The book starts out with a freshman group of students who've been accepted into Esper's class, including a veteran stage actress and follows their progression as Esper lays out the building blocks of what it takes to develop this skill. But, like the students in Esper's class, the reader is also to learn something other than becoming "someone else."

Inherent in these techniques is the development of three (3) behavioral traits that are essential for success in life. 1. A positive mental attitude and disposition. 2. Focusing one's attention on a desired result. 3. Expecting situations to work in one's favor. For me, this is the real meat and potatoes of the book.

Having had classes in theater and film as an undergraduate and, later working in the theater for several years, I was only aware of Stanislavsky's method, the most well-known and revered acting method, but Meisner's routine has some similarities, but branches off into areas of impulse and instinct.

If you're interested in acting and/or interested in overcoming fears that prevent you from putting your best foot forward, the practice described herein will give you the confidence and the encouragement to be the person you know yourself to be.
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5.0 von 5 Sternen Good insight into the "Meisner" approach 29. August 2009
Von Just a Putz in WI - Veröffentlicht auf Amazon.com
Format:Taschenbuch|Verifizierter Kauf
I'm deeply interested in HONEST acting (with affectation, pushing and demonstrating) and this book gets you off and running. I think these are great techniques to use with actors, and can quickly separate the wheat from the chaff, and get to the heart of open, honest acting, BUT they are deceptively simple exercies, and you need to know what you are looking for when things go awry, and how to address them. This books goes much further in revealing the goals behind the exercises than does Sandy's book. I think it is truly enlightening.

That being said, my frustrations are this: 1.), Bill and Damon stop after the first year of (arguably) foundation work. In short, they stop before getting into the "next level stuff." I honestly hope they put together year 2 of this training technique and not keep all the "in depth" goodies to themselves. 2.) My fear is that this approach discourages shaping a character that is an honest revelation of what is in the text. Not all instincts are ARTFUL instincts (another beef I have with Bill about encouraging actors to "let go" in real life - human nature is, by instinct, SELFISH), and not every actor inclination is going to be true to the text. Hopefully, an actor who is worth their salt will marry this approach with serving the text and a playwright worth their salt will have crafted a script that reveals vibrant characters, but as an ART form, I don't want to trust a performance to the whims of an actor who may, in any given moment, be struck with something funny their partner has done and runs with it. It may be engaging, but it won't necessarily be true to the play. That is my fear and question to Bill - how do you keep actors from running afoul of a simpler instinct? Perhaps your book on year 2 is the answer I await.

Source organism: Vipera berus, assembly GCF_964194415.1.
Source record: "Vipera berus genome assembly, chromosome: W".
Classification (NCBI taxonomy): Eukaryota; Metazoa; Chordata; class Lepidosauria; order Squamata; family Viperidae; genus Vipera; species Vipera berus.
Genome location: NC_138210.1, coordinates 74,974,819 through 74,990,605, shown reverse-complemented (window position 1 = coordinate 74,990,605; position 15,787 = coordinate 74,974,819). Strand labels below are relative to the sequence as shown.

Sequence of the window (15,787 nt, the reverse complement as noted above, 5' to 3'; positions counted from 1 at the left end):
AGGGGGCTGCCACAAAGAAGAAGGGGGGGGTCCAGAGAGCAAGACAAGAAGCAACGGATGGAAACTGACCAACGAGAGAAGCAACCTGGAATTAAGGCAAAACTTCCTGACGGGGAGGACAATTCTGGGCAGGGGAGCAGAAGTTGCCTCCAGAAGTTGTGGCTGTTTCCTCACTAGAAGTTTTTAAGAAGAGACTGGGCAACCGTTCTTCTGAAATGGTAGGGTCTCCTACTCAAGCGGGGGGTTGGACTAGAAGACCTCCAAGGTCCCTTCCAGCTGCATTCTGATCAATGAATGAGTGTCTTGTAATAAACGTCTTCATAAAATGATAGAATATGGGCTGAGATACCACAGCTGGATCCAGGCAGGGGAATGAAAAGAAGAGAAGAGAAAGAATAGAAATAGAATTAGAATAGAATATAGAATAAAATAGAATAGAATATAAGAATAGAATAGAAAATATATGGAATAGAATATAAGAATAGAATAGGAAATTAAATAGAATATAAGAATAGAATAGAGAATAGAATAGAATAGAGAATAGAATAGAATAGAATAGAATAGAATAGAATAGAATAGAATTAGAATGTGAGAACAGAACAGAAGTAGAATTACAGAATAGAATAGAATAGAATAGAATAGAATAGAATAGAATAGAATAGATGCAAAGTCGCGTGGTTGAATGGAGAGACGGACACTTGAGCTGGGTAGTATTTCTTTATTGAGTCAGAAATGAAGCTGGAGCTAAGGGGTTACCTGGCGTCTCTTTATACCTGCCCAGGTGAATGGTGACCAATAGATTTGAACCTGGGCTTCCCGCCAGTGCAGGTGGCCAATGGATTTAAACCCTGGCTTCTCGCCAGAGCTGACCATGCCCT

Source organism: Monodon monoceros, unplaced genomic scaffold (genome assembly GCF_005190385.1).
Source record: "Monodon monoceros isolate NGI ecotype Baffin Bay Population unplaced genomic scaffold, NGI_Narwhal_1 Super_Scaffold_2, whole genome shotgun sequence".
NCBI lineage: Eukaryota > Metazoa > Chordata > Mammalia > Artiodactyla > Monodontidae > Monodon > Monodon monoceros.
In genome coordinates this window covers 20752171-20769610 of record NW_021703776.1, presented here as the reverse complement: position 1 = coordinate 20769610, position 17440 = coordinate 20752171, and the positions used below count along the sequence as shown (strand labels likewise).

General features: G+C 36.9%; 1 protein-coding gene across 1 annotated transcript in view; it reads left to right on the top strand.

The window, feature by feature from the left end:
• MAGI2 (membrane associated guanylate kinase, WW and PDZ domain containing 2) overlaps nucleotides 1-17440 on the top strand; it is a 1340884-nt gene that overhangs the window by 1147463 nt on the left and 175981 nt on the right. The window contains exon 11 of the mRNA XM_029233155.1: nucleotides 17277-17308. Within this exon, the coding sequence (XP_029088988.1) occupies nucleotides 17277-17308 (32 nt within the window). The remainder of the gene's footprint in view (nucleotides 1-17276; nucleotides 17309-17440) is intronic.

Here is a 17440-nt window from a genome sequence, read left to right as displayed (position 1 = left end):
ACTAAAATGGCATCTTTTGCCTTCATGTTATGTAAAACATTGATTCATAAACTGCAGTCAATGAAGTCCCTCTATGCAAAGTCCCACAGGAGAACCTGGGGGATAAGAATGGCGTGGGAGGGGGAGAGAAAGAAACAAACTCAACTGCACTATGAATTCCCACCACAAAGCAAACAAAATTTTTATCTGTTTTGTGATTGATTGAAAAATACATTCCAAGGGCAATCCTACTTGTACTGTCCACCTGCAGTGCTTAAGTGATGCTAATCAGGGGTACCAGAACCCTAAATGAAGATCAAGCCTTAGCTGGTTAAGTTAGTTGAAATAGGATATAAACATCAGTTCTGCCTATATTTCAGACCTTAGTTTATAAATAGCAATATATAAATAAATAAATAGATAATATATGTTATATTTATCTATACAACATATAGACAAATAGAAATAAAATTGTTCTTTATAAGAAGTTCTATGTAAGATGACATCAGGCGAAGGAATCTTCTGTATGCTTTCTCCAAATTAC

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5.0 von 5 Sternen Warts and all 24. September 2012
Von Mark Sheridan - Veröffentlicht auf Amazon.com
Format:Kindle Edition|Verifizierter Kauf
This is without doubt a book for actors, but it's also an important resource for those aspiring to enter an art form that is little understood by outsiders and often only sketchily understood by those struggling within it. William Esper is clearly a tough taskmaster, as those at the top of our profession need to be, and he has no time for the 'amateur' or the 'dilettante' no matter how enthusiastic. I love the way he works and DiMarco's commentary is invaluable in highlighting the importance of the techniques used and the impact they have on the actors involved.

This is a raw, unflinching method of developing the actor's skills without which there is no truthful performance to bind the audience to their seats, completely unaware of the extraordinary techniques needed to make it all seem so effortless and lifelike.

If you are already an actor (especially one still struggling for recognition), or a drama student, or even an amateur (in the true sense of the word) who wishes to excel in your chosen hobby, read this book. It won't turn you into the next Brando, Pitt, Dench or Streep, but it will surely and soundly point you in the right direction.